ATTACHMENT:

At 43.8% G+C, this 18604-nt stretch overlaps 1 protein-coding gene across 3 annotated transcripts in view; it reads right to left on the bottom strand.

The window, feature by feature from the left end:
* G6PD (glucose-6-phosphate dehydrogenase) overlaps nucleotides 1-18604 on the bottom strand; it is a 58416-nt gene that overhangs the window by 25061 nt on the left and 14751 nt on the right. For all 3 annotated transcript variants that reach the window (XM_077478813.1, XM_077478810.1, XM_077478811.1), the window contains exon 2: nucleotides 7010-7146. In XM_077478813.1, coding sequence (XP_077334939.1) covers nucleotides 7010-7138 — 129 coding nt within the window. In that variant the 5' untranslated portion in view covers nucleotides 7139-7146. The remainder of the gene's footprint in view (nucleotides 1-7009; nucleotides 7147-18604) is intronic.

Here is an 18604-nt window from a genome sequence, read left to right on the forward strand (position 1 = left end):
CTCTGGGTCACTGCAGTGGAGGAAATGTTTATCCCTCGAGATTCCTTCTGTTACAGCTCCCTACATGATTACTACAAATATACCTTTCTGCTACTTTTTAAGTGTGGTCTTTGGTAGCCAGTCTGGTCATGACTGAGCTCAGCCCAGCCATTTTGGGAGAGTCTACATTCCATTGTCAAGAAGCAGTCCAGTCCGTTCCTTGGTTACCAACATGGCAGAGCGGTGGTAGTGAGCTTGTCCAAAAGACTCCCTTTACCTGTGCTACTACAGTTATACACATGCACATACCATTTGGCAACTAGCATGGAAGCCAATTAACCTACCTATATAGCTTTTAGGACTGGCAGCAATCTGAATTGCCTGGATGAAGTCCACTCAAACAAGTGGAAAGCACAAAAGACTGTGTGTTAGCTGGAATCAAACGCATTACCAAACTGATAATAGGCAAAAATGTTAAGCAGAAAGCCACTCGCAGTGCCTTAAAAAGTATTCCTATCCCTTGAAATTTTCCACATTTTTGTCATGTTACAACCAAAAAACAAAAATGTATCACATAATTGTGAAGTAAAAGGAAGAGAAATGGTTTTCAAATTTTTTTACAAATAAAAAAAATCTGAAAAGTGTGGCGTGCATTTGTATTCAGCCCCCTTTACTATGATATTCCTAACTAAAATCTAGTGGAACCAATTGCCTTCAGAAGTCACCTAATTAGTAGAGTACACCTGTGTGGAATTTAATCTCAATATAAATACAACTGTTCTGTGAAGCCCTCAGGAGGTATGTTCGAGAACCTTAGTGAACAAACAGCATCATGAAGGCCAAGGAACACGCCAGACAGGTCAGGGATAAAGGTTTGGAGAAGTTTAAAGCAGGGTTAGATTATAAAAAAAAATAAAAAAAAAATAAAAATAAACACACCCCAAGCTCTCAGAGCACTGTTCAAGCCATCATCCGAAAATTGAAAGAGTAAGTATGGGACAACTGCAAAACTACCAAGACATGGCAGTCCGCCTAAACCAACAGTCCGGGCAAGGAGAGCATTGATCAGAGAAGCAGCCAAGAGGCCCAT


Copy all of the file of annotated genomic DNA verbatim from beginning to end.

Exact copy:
At 43.8% G+C, this 18604-nt stretch overlaps 1 protein-coding gene across 3 annotated transcripts in view; it reads right to left on the bottom strand.

The window, feature by feature from the left end:
* G6PD (glucose-6-phosphate dehydrogenase) overlaps nucleotides 1-18604 on the bottom strand; it is a 58416-nt gene that overhangs the window by 25061 nt on the left and 14751 nt on the right. For all 3 annotated transcript variants that reach the window (XM_077478813.1, XM_077478810.1, XM_077478811.1), the window contains exon 2: nucleotides 7010-7146. In XM_077478813.1, coding sequence (XP_077334939.1) covers nucleotides 7010-7138 — 129 coding nt within the window. In that variant the 5' untranslated portion in view covers nucleotides 7139-7146. The remainder of the gene's footprint in view (nucleotides 1-7009; nucleotides 7147-18604) is intronic.

Here is an 18604-nt window from a genome sequence, read left to right on the forward strand (position 1 = left end):
CTCTGGGTCACTGCAGTGGAGGAAATGTTTATCCCTCGAGATTCCTTCTGTTACAGCTCCCTACATGATTACTACAAATATACCTTTCTGCTACTTTTTAAGTGTGGTCTTTGGTAGCCAGTCTGGTCATGACTGAGCTCAGCCCAGCCATTTTGGGAGAGTCTACATTCCATTGTCAAGAAGCAGTCCAGTCCGTTCCTTGGTTACCAACATGGCAGAGCGGTGGTAGTGAGCTTGTCCAAAAGACTCCCTTTACCTGTGCTACTACAGTTATACACATGCACATACCATTTGGCAACTAGCATGGAAGCCAATTAACCTACCTATATAGCTTTTAGGACTGGCAGCAATCTGAATTGCCTGGATGAAGTCCACTCAAACAAGTGGAAAGCACAAAAGACTGTGTGTTAGCTGGAATCAAACGCATTACCAAACTGATAATAGGCAAAAATGTTAAGCAGAAAGCCACTCGCAGTGCCTTAAAAAGTATTCCTATCCCTTGAAATTTTCCACATTTTTGTCATGTTACAACCAAAAAACAAAAATGTATCACATAATTGTGAAGTAAAAGGAAGAGAAATGGTTTTCAAATTTTTTTACAAATAAAAAAAATCTGAAAAGTGTGGCGTGCATTTGTATTCAGCCCCCTTTACTATGATATTCCTAACTAAAATCTAGTGGAACCAATTGCCTTCAGAAGTCACCTAATTAGTAGAGTACACCTGTGTGGAATTTAATCTCAATATAAATACAACTGTTCTGTGAAGCCCTCAGGAGGTATGTTCGAGAACCTTAGTGAACAAACAGCATCATGAAGGCCAAGGAACACGCCAGACAGGTCAGGGATAAAGGTTTGGAGAAGTTTAAAGCAGGGTTAGATTATAAAAAAAAATAAAAAAAAAATAAAAATAAACACACCCCAAGCTCTCAGAGCACTGTTCAAGCCATCATCCGAAAATTGAAAGAGTAAGTATGGGACAACTGCAAAACTACCAAGACATGGCAGTCCGCCTAAACCAACAGTCCGGGCAAGGAGAGCATTGATCAGAGAAGCAGCCAAGAGGCCCAT